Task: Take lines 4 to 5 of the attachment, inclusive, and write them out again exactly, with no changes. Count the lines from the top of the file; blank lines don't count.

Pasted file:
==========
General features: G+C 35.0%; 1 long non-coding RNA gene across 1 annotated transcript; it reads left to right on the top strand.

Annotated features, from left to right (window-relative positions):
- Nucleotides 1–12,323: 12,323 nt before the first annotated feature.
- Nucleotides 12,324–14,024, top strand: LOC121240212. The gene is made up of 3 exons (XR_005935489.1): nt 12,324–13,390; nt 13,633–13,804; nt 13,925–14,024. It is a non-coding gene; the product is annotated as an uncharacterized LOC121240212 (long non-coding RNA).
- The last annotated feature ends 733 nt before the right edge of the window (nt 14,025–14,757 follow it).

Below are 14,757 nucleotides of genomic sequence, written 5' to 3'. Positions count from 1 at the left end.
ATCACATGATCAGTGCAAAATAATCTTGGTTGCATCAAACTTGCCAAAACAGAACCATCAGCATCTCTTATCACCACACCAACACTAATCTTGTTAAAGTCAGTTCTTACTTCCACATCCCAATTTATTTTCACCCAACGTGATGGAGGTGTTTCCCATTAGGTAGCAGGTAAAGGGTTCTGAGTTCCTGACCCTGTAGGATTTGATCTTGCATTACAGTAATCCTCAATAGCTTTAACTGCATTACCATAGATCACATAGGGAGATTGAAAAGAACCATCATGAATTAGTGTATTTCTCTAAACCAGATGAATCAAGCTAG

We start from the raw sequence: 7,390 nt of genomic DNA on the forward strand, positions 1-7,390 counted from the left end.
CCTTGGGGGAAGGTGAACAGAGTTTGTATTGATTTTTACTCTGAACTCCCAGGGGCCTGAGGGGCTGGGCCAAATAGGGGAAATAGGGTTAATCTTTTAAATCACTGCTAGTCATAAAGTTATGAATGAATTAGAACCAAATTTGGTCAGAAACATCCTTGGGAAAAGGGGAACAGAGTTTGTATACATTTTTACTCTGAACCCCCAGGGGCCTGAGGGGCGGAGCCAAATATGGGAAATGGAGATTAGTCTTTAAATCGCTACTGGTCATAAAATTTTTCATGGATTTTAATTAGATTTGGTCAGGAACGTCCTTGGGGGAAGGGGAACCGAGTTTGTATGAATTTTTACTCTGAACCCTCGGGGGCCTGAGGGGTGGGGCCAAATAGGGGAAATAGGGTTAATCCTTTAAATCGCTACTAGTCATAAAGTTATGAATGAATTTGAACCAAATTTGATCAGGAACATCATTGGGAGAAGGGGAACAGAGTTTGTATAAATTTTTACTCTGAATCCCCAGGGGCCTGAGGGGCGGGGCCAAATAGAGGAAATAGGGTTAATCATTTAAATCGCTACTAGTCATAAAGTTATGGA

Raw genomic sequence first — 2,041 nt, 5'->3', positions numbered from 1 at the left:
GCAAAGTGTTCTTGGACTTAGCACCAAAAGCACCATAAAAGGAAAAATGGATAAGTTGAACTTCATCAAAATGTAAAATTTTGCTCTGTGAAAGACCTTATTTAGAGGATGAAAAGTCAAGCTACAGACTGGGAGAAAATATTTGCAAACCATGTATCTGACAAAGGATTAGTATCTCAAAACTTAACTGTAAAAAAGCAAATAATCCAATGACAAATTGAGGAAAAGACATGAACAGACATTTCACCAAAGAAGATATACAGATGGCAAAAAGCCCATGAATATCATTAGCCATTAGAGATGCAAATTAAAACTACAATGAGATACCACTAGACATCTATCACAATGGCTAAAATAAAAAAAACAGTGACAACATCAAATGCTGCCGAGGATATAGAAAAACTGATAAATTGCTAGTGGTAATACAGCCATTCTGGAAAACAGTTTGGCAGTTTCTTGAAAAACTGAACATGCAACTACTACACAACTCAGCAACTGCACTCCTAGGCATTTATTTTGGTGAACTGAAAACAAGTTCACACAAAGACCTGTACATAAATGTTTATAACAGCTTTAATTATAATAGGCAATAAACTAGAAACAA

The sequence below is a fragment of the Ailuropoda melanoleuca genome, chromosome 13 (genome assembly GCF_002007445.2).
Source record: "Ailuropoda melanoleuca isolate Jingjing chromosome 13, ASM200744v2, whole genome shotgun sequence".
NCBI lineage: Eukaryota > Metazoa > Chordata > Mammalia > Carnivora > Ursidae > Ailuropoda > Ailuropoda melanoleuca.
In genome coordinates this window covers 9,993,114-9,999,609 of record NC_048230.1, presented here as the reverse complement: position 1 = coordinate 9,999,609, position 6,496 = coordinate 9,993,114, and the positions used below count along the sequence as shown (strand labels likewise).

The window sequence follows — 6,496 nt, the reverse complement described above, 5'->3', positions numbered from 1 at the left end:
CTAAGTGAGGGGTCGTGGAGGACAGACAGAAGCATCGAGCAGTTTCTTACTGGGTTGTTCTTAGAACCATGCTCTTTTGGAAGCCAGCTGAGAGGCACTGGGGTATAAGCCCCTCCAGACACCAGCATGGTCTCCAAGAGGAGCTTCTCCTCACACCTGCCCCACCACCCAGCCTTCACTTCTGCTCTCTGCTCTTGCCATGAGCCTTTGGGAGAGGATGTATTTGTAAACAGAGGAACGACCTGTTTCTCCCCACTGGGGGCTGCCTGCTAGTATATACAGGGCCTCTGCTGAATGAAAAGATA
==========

- Nucleotides 12,324–14,024, top strand: LOC121240212. The gene is made up of 3 exons (XR_005935489.1): nt 12,324–13,390; nt 13,633–13,804; nt 13,925–14,024. It is a non-coding gene; the product is annotated as an uncharacterized LOC121240212 (long non-coding RNA).
- The last annotated feature ends 733 nt before the right edge of the window (nt 14,025–14,757 follow it).